Writing for the web: Introduction

What is writing for the web, and how does it differ from writing for other media?

Three of the key challenges for web writers and editors are:

  • impatient users
  • a lack of context
  • the need to manage your content.

Users are impatient

Website visitors are busy, impatient, multi-taskers. They may also be busy and impatient when they’re using other media, but the web seems to magnify these qualities.

They’ve come to your website to find out something or to do something: they want to do it quickly and get on to the next thing on their schedule. There is a good chance that if you don’t have what they want, someone else does: if you do have it, you need to make sure they can find it, understand it, and act on it, quickly.

They will scan a page for their key words: the words they associate with the task, not necessarily the ones you (or your organisation) use. If the words are there, they’ll read a bit more – if not, they’ll try somewhere else.

Context is missing

When you read a book, you are dealing with a physical object. You can see how large it is, and how the sections relate to each other. You can (usually) identify its author, editor, publisher, publication date – all of which help you to assess how trustworthy it is. Thanks to the skill of the designer and other members of the publishing team, you can see how each piece of information you’re looking at relates to the rest of the book.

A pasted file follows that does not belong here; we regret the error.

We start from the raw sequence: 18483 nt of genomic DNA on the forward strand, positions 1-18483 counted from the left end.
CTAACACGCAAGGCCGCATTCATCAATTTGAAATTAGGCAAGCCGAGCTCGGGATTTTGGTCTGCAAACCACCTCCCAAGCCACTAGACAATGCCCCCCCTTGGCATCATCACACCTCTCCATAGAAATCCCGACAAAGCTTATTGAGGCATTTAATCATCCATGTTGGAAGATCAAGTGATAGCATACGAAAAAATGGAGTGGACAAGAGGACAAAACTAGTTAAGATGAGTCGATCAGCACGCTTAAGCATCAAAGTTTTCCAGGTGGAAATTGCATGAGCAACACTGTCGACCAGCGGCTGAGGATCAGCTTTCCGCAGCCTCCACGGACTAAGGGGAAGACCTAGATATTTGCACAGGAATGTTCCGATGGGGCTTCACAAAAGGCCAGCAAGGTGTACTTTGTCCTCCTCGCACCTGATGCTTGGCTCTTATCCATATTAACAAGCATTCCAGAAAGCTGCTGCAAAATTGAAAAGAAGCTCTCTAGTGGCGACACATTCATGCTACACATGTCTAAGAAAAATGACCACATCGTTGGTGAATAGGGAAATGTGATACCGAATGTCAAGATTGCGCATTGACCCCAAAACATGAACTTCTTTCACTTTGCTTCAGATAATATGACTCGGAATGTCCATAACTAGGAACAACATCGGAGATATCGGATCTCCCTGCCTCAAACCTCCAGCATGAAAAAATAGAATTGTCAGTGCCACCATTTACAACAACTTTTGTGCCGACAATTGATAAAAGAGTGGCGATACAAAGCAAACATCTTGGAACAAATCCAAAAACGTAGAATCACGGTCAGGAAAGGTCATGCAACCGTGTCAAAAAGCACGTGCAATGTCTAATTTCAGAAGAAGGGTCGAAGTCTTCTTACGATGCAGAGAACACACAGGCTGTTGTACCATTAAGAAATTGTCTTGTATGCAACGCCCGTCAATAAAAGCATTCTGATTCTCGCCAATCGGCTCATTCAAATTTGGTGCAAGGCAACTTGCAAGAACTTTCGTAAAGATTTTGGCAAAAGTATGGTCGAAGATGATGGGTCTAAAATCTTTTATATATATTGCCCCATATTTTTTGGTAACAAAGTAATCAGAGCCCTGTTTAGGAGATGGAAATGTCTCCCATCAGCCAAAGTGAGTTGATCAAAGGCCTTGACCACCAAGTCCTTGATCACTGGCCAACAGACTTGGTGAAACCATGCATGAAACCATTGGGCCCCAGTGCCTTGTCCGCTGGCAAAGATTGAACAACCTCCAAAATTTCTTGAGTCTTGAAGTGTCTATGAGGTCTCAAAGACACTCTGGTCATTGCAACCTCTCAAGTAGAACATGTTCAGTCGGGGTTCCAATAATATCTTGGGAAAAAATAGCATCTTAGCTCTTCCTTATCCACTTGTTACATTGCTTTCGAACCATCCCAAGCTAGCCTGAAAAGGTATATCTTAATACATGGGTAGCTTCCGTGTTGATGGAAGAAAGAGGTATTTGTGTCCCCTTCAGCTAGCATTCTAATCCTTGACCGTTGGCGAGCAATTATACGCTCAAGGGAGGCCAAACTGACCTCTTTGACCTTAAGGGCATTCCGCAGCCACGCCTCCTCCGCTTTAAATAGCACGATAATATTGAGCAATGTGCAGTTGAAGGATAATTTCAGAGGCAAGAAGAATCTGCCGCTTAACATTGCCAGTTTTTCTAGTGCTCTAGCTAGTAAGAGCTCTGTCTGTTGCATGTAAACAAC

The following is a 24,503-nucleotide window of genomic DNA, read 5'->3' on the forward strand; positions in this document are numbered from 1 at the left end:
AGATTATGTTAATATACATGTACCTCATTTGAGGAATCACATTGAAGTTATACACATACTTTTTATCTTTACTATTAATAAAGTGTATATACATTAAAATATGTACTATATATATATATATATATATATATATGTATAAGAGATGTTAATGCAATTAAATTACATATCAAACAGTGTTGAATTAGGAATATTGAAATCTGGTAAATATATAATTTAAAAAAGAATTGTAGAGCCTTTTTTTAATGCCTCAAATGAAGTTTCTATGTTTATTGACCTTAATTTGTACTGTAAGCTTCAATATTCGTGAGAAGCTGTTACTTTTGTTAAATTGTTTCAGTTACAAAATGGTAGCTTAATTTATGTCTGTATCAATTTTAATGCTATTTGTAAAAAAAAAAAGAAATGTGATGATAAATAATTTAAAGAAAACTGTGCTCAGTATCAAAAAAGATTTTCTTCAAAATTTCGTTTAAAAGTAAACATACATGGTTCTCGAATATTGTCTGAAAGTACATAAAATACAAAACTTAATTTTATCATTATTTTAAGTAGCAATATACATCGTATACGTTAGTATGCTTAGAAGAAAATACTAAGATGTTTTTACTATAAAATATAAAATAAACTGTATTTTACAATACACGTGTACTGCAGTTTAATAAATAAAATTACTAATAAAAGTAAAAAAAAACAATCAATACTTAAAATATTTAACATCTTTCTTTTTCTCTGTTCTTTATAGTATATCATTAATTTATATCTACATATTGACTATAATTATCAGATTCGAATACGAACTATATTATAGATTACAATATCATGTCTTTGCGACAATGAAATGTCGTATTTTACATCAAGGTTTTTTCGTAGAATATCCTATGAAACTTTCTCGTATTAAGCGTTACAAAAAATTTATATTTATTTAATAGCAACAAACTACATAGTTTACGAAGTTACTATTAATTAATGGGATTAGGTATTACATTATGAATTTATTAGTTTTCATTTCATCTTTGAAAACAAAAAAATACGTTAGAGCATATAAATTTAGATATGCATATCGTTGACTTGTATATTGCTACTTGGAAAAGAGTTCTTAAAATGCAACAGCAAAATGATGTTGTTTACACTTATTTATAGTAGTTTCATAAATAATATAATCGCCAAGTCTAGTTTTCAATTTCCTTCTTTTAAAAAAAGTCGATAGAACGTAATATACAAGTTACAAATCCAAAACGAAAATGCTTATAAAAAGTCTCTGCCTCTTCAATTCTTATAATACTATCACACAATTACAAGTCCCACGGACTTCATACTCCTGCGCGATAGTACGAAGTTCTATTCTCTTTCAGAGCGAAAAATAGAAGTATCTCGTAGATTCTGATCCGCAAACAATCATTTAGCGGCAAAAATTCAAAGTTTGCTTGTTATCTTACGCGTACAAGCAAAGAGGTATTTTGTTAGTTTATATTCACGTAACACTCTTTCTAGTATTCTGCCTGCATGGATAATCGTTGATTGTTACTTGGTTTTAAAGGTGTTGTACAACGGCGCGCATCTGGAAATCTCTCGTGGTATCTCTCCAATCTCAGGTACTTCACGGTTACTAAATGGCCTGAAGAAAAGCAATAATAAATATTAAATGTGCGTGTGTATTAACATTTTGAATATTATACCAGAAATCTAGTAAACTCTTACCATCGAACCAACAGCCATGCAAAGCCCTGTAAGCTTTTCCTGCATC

On the web, your readers may have bypassed your home page and come directly from Google, from Facebook or via a Twitter feed. You (and the site designer) need to make sure that they can answer the following questions:

  • Where am I (what site am I on, and where am I within this site)?
  • What can I do here (on this page/on this site)?
  • Can I trust this page and this site (to tell me the truth and not steal information or infect my computer)?

Content needs management

Because a website is not a physical object, it can be difficult to appreciate its size. It is also easy for published content to languish, unloved and unrevised.

A well-managed site has a clear content management strategy and a content inventory: most sites don’t. To manage a site, you need to know:

  • what’s on the site
  • why it’s there
  • when it was last reviewed
  • when it should be removed.

Content which doesn’t actively contribute to your visitors’ goals makes it harder for them to find the content which does.

What can I do about it?

In my next article, I’ll explain how you can start to address these challenges.